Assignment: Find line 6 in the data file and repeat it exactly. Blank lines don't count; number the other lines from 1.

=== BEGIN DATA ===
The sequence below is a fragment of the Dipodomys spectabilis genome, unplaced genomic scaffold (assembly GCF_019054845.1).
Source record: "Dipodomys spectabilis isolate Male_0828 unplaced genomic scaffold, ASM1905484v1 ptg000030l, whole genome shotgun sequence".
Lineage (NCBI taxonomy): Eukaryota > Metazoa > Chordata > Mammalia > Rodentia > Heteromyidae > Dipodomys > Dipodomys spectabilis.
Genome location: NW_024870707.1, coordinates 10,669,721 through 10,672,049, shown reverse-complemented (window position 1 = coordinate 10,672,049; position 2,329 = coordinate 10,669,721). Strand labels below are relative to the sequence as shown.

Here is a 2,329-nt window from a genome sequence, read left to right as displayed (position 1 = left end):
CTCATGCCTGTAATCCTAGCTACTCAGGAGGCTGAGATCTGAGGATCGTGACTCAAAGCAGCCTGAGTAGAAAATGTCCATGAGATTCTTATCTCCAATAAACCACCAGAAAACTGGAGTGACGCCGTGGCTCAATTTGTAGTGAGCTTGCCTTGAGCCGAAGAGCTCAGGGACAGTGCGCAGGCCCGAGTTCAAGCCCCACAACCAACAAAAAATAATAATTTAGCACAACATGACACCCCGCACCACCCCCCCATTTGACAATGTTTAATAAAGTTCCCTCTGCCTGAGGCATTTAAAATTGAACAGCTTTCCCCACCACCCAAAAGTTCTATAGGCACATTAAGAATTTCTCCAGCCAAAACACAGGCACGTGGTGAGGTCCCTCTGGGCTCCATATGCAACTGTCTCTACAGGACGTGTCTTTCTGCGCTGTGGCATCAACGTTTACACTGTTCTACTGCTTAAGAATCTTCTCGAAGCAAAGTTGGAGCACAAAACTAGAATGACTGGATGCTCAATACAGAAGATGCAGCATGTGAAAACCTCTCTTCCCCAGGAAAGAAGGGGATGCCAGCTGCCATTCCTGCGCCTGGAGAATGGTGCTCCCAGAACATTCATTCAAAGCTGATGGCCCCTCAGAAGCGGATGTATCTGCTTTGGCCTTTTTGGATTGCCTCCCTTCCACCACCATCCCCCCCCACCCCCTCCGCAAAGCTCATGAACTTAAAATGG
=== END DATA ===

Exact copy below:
CTCATGCCTGTAATCCTAGCTACTCAGGAGGCTGAGATCTGAGGATCGTGACTCAAAGCAGCCTGAGTAGAAAATGTCCATGAGATTCTTATCTCCAATAAACCACCAGAAAACTGGAGTGACGCCGTGGCTCAATTTGTAGTGAGCTTGCCTTGAGCCGAAGAGCTCAGGGACAGTGCGCAGGCCCGAGTTCAAGCCCCACAACCAACAAAAAATAATAATTTAGCACAACATGACACCCCGCACCACCCCCCCATTTGACAATGTTTAATAAAGTTCCCTCTGCCTGAGGCATTTAAAATTGAACAGCTTTCCCCACCACCCAAAAGTTCTATAGGCACATTAAGAATTTCTCCAGCCAAAACACAGGCACGTGGTGAGGTCCCTCTGGGCTCCATATGCAACTGTCTCTACAGGACGTGTCTTTCTGCGCTGTGGCATCAACGTTTACACTGTTCTACTGCTTAAGAATCTTCTCGAAGCAAAGTTGGAGCACAAAACTAGAATGACTGGATGCTCAATACAGAAGATGCAGCATGTGAAAACCTCTCTTCCCCAGGAAAGAAGGGGATGCCAGCTGCCATTCCTGCGCCTGGAGAATGGTGCTCCCAGAACATTCATTCAAAGCTGATGGCCCCTCAGAAGCGGATGTATCTGCTTTGGCCTTTTTGGATTGCCTCCCTTCCACCACCATCCCCCCCCACCCCCTCCGCAAAGCTCATGAACTTAAAATGG